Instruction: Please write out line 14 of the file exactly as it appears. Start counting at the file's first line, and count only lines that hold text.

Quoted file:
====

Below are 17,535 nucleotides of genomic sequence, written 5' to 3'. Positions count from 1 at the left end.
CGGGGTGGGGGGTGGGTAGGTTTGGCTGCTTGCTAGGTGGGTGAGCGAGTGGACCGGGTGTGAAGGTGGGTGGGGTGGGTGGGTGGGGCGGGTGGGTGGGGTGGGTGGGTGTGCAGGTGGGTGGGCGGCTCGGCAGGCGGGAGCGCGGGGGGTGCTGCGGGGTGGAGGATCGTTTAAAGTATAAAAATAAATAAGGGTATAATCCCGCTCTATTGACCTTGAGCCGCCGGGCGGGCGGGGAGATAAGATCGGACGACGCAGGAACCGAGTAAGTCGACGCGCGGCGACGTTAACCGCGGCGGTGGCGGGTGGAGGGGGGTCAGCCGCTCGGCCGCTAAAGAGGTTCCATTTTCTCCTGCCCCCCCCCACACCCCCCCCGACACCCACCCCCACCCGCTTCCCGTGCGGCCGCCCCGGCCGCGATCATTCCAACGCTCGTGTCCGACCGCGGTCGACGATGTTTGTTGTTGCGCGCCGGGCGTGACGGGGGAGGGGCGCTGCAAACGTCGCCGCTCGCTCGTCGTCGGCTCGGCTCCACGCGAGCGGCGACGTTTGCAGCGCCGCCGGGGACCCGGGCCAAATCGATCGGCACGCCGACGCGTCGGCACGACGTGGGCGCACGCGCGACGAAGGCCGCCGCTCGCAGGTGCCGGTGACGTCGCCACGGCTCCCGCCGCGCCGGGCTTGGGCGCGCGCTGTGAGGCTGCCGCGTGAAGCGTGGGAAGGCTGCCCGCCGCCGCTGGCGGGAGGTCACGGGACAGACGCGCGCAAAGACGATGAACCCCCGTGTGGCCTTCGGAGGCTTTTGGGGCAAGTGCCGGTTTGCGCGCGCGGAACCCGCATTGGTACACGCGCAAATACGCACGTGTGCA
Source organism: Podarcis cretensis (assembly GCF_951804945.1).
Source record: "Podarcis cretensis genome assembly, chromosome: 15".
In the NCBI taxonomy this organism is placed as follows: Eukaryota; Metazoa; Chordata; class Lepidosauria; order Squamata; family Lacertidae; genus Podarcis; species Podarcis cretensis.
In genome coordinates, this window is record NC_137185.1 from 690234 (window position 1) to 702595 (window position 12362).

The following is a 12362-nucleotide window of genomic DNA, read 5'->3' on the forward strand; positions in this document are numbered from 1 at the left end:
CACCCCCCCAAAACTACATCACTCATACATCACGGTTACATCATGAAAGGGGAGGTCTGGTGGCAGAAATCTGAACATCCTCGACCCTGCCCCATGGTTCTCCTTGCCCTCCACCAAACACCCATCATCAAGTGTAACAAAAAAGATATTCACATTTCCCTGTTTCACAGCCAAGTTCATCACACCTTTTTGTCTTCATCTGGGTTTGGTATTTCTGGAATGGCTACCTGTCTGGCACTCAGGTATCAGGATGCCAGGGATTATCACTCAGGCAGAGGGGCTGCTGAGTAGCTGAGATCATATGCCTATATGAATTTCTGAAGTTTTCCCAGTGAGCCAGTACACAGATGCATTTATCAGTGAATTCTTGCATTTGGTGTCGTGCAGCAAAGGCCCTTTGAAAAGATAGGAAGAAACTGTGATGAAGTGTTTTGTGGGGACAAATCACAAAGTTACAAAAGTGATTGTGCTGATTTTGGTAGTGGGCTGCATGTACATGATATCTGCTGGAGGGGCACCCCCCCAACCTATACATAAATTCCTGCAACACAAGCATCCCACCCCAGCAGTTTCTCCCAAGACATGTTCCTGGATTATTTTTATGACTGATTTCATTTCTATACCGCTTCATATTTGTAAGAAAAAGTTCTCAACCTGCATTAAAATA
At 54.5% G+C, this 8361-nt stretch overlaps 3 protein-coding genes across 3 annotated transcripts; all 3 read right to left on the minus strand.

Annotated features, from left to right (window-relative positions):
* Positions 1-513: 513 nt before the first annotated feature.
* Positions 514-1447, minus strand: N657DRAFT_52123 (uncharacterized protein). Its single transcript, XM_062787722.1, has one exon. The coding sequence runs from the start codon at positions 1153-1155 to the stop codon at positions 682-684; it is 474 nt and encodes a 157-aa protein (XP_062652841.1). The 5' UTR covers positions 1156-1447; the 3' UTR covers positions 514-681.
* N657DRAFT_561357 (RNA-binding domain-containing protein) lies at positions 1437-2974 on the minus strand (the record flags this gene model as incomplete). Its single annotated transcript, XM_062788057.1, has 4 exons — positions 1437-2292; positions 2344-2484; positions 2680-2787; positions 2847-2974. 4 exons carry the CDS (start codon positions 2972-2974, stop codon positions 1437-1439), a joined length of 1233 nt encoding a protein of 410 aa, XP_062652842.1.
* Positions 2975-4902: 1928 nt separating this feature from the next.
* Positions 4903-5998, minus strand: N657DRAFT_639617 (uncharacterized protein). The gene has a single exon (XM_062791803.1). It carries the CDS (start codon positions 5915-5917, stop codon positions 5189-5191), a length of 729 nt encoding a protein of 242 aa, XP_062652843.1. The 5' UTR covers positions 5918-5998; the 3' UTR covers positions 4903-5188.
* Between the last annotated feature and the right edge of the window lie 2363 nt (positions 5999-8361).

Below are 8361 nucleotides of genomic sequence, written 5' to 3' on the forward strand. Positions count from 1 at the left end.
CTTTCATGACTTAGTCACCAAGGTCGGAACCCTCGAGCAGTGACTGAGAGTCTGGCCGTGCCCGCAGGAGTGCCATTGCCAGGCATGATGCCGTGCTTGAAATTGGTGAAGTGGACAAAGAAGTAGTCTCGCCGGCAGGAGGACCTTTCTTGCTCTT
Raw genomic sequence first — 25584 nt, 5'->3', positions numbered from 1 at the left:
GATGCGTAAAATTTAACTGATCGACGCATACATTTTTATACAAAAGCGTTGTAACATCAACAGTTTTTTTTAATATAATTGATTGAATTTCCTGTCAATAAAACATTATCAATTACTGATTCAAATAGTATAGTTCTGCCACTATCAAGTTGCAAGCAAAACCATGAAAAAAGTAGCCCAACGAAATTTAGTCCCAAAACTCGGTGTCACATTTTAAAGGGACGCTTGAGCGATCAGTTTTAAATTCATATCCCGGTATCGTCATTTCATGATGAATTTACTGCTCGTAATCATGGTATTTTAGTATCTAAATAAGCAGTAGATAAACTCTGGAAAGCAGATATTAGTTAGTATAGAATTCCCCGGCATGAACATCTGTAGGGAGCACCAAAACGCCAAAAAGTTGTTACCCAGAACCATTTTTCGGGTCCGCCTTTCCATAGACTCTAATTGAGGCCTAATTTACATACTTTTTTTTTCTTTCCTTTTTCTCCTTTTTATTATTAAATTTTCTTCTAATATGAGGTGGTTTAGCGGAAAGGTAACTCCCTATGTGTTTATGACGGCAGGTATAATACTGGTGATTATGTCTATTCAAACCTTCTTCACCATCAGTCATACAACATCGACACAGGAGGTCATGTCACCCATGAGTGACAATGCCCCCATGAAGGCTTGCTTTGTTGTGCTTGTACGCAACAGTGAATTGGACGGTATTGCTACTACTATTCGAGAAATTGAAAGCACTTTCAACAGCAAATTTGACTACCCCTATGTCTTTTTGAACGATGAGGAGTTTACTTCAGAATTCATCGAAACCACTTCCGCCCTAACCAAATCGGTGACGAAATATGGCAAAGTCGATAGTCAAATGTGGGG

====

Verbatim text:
* Positions 2975-4902: 1928 nt separating this feature from the next.